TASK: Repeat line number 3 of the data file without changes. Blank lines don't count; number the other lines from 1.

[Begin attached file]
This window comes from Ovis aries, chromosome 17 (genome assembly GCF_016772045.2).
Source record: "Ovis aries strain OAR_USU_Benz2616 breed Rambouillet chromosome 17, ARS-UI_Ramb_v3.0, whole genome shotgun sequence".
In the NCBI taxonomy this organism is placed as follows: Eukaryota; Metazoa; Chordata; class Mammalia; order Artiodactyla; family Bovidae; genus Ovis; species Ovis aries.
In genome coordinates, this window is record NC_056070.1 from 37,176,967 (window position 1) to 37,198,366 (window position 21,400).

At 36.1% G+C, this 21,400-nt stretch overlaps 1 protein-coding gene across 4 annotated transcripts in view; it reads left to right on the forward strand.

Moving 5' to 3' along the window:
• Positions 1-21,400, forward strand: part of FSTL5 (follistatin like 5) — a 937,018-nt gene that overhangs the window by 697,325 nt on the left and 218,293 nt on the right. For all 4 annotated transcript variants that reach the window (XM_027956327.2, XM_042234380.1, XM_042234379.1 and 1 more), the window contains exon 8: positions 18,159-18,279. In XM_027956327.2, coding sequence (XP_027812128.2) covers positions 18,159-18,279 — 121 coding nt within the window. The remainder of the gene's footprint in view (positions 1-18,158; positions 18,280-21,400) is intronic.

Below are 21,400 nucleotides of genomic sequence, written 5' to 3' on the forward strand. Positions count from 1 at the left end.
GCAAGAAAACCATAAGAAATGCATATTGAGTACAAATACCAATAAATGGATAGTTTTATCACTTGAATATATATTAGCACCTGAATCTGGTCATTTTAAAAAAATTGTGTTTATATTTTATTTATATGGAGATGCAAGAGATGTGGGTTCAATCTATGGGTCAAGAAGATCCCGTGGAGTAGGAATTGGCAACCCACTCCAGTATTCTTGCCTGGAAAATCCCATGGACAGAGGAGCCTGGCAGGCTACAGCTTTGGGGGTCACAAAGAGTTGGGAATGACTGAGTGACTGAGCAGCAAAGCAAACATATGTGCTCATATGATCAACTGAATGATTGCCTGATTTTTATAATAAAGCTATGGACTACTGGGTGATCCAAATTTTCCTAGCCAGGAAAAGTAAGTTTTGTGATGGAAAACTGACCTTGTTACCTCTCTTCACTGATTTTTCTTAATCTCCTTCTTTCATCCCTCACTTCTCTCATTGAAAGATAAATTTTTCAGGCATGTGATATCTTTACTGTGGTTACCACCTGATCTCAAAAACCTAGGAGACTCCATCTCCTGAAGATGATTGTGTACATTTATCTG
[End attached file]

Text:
In the NCBI taxonomy this organism is placed as follows: Eukaryota; Metazoa; Chordata; class Mammalia; order Artiodactyla; family Bovidae; genus Ovis; species Ovis aries.